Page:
On Israel

Not that many of you will care what I think but recently a friend who has swung hard right, since being slightly right in college, asked me what I thought about Israel. Here is how I replied, slightly edited. (Some of this, some readers, will have heard before.)

I think it all comes down to tribes squabbling over dirt. (This applies to Israel vs. Palestinians, Russia vs. Ukrania, and any other disputes you care to name.) Unless we recognize we are all one tribe (people) on one patch of dirt (Earth), we are doomed. +++What I think that what went on with “Palestine,” which is the name the Ottoman’s gave to part of the dirt they controlled, which, along with much else, was wrested from them by the Brits in WW I, is that the Zionists, who wanted a piece of it, out-muscled, thru a variety of means, the Arabs who wanted it all. Most of the Arabs who were there fled, or were driven out. Most of the Jews in Arab countries fled or were driven out. Israel took in the Jews. The Arabs out-foxed them by not taking in the Arabs. They hung around, multiplying, waiting to get back where they’d been. Then 1967 rolled around and Israel grabbed more dirt and the Arabs living on it. Now you’ve got two tribes contesting the same dirt, large numbers of each believing God gave it to them. What each side needs is a Nelson Mandala, but each side has so many crazies that before anyone could get very far, someone would probably kill one or both. Also, each side thinks its God gave this dirt to them, so unless these Gods or someone else’s God works this out, matters will remain sticky.
Anyway, I think Israel has the right to stay where it is, because it won it. (That’s how any country gets to be where it is, the USA, France, ISIS even. Some tribe wins some dirt and declares itself a country.) They can keep it until someone takes it away. How they treat the people who live there meanwhile is another matter, and one the Israelis aren’t doing very well with in my opinion. (Michael Ignatieff, in the NYRB, discusses a book by Michael Walzer which argues that Israel, like India and Algeria, are failed attempts at secular liberation movements because they underestimated the religious extremism at too many of their citizens’ core.) Personally, I would do away with countries. This would be tough on the Olympics, but we’d stil have the NBA and MMA. Israel’s problem is that it is surrounded by all these other tribes who want to destroy it. There are many more of them, and probably some day, once they to stop killing each other, they will succeed. I won’t be around then, and since I don’t have any children, it’s not even secondarily my problem. Being Jewish though, I confess to having this irrational rooting interest in the situation, similar to my old rooting interest in Jewish athletes or Philadelphia teams or bald guys.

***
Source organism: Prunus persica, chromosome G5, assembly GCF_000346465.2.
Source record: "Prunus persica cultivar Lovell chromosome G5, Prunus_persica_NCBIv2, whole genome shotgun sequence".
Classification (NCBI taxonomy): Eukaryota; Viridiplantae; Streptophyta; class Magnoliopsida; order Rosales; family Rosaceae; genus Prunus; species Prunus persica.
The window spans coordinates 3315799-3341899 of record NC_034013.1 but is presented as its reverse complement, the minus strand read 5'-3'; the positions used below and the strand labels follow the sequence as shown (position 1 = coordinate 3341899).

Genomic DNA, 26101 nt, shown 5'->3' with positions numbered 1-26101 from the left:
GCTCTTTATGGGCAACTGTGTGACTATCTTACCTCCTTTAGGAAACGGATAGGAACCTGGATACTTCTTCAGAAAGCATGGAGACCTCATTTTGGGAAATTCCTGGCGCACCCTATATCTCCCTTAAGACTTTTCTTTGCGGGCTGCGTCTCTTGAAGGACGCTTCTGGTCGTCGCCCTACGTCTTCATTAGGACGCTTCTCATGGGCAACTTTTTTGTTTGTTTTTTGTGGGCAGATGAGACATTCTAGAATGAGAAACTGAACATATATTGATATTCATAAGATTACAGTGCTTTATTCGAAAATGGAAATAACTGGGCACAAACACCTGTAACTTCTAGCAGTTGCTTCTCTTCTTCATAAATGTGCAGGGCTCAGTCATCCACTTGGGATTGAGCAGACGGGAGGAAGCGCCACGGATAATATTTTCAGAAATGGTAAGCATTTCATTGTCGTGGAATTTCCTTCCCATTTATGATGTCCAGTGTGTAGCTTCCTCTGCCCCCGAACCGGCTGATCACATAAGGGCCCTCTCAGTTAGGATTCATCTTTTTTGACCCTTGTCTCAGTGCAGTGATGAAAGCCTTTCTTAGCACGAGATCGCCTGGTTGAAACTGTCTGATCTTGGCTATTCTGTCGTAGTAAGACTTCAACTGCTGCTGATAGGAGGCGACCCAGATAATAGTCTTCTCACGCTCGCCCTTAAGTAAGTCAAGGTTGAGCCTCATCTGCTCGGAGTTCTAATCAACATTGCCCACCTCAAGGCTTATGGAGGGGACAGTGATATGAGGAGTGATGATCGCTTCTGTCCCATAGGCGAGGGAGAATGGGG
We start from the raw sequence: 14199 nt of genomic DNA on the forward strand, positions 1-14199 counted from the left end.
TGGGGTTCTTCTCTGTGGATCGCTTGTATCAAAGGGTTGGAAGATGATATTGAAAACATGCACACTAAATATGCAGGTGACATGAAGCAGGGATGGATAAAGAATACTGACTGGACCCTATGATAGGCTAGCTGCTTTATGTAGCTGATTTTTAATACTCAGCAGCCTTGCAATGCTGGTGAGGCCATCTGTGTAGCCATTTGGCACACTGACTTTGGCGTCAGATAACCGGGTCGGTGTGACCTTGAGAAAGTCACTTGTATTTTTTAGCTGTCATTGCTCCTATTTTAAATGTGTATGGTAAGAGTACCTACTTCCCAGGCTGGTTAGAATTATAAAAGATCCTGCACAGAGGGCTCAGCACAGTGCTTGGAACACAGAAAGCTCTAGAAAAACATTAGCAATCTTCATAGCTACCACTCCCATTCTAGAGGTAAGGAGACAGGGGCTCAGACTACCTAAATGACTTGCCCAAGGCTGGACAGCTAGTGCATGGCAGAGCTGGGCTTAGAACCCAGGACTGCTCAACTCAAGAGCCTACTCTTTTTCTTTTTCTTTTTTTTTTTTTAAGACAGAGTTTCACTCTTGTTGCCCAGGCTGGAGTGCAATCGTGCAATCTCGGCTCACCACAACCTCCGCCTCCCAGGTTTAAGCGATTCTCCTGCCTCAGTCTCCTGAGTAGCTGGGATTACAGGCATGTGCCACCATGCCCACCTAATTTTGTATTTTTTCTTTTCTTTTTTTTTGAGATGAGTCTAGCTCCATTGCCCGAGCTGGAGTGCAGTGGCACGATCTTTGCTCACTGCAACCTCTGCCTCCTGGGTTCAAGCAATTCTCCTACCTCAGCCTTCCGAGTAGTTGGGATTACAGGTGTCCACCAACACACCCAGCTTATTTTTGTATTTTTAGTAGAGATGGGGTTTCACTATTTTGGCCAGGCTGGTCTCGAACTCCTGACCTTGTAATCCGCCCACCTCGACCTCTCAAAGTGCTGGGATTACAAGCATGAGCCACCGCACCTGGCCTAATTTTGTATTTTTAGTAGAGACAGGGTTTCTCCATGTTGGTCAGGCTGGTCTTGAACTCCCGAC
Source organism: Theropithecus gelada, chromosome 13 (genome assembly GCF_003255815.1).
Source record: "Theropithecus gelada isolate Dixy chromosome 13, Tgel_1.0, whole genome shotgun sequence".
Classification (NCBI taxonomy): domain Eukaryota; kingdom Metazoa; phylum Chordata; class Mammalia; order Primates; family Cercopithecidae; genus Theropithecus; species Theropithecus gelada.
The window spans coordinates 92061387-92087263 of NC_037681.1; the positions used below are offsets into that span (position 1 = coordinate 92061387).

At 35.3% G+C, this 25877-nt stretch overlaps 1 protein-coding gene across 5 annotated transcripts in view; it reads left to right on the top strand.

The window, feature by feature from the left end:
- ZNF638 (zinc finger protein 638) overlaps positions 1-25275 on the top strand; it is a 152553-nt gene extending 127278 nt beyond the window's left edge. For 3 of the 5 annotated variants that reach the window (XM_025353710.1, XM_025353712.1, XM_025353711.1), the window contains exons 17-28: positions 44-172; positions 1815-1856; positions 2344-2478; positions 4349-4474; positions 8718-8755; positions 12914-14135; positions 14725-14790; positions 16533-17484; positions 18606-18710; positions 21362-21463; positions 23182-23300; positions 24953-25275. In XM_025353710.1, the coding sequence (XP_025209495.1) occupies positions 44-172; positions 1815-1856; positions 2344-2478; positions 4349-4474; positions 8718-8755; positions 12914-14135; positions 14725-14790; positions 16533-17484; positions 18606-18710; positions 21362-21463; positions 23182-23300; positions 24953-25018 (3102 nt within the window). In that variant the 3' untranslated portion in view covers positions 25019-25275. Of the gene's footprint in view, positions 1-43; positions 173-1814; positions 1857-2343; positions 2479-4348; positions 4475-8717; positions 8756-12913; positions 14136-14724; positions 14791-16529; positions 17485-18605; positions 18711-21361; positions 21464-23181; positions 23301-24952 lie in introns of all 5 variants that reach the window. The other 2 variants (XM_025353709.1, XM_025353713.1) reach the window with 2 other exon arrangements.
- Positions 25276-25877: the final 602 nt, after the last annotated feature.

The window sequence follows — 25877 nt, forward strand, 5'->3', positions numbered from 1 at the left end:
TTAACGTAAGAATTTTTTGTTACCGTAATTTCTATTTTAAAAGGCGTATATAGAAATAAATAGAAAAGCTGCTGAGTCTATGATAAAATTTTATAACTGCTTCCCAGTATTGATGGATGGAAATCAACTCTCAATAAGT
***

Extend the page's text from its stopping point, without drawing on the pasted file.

I just finished…

…”Conflicts and Contradictions” by Meron Benvinisti. Actually, I had finished it once before, a year ago, after my brother-in-law Gordie, who has taught about Israel/Palestine at Amherst for decades, called it the best book written on the subject. When Gordie said this again recently, I planned to buy the book, but Moe’s didn’t have a copy. Then I noticed it on my “Recently Read” shelf and realized that, not only had I read it, but I didn’t remember a word.

To remedy the situation, I read it again. When I had read it before, I had been reading a number of books about Israel/Palestine. The others had been “history” books about decades or wars, studded with facts to which my brain could easily attach. But Benvenisti’s book is more a personal essay. To distill it to its essence — or perhaps less than its essence — he seems to be saying that the problem is that you have these two groups of people sharing the same patch of land, each believing equally they are entitled to it because their god gave it to them.

I am not counting on either of these gods — or anybody else’s for that matter — to straighten this out.